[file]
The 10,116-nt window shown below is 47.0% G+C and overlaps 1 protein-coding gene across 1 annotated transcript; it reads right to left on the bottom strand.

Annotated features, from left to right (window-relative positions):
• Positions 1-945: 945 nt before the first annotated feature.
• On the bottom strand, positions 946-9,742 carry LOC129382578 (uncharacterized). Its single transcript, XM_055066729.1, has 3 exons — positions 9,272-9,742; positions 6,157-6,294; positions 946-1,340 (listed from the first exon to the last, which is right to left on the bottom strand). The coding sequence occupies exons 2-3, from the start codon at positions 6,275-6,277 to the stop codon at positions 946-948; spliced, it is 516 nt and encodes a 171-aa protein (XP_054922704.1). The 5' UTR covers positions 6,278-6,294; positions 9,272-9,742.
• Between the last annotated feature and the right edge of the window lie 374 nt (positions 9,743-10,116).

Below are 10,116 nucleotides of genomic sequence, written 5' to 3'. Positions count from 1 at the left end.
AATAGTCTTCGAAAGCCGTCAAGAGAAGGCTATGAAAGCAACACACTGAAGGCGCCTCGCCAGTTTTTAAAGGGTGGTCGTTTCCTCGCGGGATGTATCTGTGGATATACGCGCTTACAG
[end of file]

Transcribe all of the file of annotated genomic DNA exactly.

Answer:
The 10,116-nt window shown below is 47.0% G+C and overlaps 1 protein-coding gene across 1 annotated transcript; it reads right to left on the bottom strand.

Annotated features, from left to right (window-relative positions):
• Positions 1-945: 945 nt before the first annotated feature.
• On the bottom strand, positions 946-9,742 carry LOC129382578 (uncharacterized). Its single transcript, XM_055066729.1, has 3 exons — positions 9,272-9,742; positions 6,157-6,294; positions 946-1,340 (listed from the first exon to the last, which is right to left on the bottom strand). The coding sequence occupies exons 2-3, from the start codon at positions 6,275-6,277 to the stop codon at positions 946-948; spliced, it is 516 nt and encodes a 171-aa protein (XP_054922704.1). The 5' UTR covers positions 6,278-6,294; positions 9,272-9,742.
• Between the last annotated feature and the right edge of the window lie 374 nt (positions 9,743-10,116).

Below are 10,116 nucleotides of genomic sequence, written 5' to 3'. Positions count from 1 at the left end.
AATAGTCTTCGAAAGCCGTCAAGAGAAGGCTATGAAAGCAACACACTGAAGGCGCCTCGCCAGTTTTTAAAGGGTGGTCGTTTCCTCGCGGGATGTATCTGTGGATATACGCGCTTACAG